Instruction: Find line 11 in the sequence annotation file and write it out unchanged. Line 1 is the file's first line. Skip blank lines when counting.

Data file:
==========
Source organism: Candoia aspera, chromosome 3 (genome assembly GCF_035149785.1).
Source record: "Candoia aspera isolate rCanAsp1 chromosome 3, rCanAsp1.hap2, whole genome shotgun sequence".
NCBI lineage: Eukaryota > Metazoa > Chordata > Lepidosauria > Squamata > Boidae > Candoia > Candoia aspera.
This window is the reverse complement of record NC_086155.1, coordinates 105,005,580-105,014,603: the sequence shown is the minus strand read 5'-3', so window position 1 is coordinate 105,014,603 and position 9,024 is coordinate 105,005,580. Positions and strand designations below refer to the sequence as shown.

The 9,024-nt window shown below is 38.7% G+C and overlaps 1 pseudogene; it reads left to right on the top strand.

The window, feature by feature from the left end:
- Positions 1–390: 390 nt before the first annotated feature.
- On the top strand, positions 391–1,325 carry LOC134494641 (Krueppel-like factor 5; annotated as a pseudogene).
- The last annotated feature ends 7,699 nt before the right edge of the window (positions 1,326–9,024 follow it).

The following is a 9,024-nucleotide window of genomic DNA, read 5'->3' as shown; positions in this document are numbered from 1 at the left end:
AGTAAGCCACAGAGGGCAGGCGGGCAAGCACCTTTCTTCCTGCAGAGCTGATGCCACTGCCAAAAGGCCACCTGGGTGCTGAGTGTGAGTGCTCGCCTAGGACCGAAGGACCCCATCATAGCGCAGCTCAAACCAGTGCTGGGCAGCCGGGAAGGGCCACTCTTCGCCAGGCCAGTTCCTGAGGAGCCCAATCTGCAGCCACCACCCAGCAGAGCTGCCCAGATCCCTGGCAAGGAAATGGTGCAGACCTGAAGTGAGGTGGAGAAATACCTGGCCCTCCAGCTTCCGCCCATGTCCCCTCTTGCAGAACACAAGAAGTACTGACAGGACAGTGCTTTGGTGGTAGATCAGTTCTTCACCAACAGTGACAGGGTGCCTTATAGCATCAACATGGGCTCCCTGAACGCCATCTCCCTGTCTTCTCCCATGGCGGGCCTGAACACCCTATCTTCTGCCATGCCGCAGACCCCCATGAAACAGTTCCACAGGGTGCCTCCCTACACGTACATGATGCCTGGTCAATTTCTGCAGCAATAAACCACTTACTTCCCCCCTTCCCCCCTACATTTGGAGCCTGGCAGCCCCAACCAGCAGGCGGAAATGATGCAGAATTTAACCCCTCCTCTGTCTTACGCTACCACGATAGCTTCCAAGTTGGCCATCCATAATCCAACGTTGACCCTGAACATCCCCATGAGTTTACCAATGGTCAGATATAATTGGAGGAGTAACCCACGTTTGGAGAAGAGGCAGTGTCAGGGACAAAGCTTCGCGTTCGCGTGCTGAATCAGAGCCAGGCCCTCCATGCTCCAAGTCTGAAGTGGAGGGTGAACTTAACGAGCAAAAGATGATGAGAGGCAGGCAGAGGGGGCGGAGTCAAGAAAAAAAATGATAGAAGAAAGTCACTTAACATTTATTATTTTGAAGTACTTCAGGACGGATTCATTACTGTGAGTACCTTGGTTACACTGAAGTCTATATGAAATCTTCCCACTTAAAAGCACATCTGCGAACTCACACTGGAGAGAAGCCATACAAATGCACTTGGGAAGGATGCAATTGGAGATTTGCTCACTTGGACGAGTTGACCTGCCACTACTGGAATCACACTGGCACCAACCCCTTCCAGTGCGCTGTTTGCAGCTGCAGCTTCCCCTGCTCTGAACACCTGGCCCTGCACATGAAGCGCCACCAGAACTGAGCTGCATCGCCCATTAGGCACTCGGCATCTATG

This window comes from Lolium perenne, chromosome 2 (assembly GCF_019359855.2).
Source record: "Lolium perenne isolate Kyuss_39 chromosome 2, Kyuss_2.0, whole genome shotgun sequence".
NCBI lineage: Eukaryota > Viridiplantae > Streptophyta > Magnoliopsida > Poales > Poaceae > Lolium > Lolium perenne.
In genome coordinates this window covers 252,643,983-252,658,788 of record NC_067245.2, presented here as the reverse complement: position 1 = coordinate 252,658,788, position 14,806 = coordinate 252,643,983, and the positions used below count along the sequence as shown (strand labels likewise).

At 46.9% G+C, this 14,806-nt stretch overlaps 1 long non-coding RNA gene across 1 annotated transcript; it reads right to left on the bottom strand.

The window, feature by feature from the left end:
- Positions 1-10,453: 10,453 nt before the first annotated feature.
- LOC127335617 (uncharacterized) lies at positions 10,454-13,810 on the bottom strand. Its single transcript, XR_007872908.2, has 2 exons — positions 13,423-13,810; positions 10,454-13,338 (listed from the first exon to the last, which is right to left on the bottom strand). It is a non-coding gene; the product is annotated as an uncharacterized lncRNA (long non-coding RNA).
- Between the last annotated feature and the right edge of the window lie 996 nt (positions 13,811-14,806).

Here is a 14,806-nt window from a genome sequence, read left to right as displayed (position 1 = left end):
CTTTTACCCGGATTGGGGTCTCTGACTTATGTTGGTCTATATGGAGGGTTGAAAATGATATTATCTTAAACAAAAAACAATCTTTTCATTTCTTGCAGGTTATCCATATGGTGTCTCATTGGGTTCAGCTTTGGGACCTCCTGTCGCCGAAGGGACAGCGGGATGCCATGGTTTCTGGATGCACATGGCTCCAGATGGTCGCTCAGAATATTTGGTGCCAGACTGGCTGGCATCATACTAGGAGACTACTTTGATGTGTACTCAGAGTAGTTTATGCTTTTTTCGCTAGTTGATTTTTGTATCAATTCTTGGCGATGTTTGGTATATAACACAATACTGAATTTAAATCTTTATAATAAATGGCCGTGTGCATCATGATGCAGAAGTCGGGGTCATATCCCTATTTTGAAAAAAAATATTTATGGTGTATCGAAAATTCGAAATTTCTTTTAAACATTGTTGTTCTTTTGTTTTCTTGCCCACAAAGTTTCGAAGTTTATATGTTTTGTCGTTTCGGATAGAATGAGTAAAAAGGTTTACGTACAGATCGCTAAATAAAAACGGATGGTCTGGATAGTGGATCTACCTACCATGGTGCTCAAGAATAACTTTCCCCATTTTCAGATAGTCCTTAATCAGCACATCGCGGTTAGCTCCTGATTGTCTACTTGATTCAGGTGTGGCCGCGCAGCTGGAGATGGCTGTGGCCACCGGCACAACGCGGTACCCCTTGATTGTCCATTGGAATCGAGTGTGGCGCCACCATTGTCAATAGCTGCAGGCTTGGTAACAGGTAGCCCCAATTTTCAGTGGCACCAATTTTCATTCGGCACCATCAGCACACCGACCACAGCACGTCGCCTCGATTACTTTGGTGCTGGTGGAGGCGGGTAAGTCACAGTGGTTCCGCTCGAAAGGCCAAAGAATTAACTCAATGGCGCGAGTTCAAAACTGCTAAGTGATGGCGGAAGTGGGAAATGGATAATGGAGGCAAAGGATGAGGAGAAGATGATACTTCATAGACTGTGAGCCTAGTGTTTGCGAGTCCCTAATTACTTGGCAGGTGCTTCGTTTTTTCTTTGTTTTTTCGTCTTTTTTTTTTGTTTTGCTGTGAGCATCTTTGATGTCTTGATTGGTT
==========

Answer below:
AGTAAGCCACAGAGGGCAGGCGGGCAAGCACCTTTCTTCCTGCAGAGCTGATGCCACTGCCAAAAGGCCACCTGGGTGCTGAGTGTGAGTGCTCGCCTAGGACCGAAGGACCCCATCATAGCGCAGCTCAAACCAGTGCTGGGCAGCCGGGAAGGGCCACTCTTCGCCAGGCCAGTTCCTGAGGAGCCCAATCTGCAGCCACCACCCAGCAGAGCTGCCCAGATCCCTGGCAAGGAAATGGTGCAGACCTGAAGTGAGGTGGAGAAATACCTGGCCCTCCAGCTTCCGCCCATGTCCCCTCTTGCAGAACACAAGAAGTACTGACAGGACAGTGCTTTGGTGGTAGATCAGTTCTTCACCAACAGTGACAGGGTGCCTTATAGCATCAACATGGGCTCCCTGAACGCCATCTCCCTGTCTTCTCCCATGGCGGGCCTGAACACCCTATCTTCTGCCATGCCGCAGACCCCCATGAAACAGTTCCACAGGGTGCCTCCCTACACGTACATGATGCCTGGTCAATTTCTGCAGCAATAAACCACTTACTTCCCCCCTTCCCCCCTACATTTGGAGCCTGGCAGCCCCAACCAGCAGGCGGAAATGATGCAGAATTTAACCCCTCCTCTGTCTTACGCTACCACGATAGCTTCCAAGTTGGCCATCCATAATCCAACGTTGACCCTGAACATCCCCATGAGTTTACCAATGGTCAGATATAATTGGAGGAGTAACCCACGTTTGGAGAAGAGGCAGTGTCAGGGACAAAGCTTCGCGTTCGCGTGCTGAATCAGAGCCAGGCCCTCCATGCTCCAAGTCTGAAGTGGAGGGTGAACTTAACGAGCAAAAGATGATGAGAGGCAGGCAGAGGGGGCGGAGTCAAGAAAAAAAATGATAGAAGAAAGTCACTTAACATTTATTATTTTGAAGTACTTCAGGACGGATTCATTACTGTGAGTACCTTGGTTACACTGAAGTCTATATGAAATCTTCCCACTTAAAAGCACATCTGCGAACTCACACTGGAGAGAAGCCATACAAATGCACTTGGGAAGGATGCAATTGGAGATTTGCTCACTTGGACGAGTTGACCTGCCACTACTGGAATCACACTGGCACCAACCCCTTCCAGTGCGCTGTTTGCAGCTGCAGCTTCCCCTGCTCTGAACACCTGGCCCTGCACATGAAGCGCCACCAGAACTGAGCTGCATCGCCCATTAGGCACTCGGCATCTATG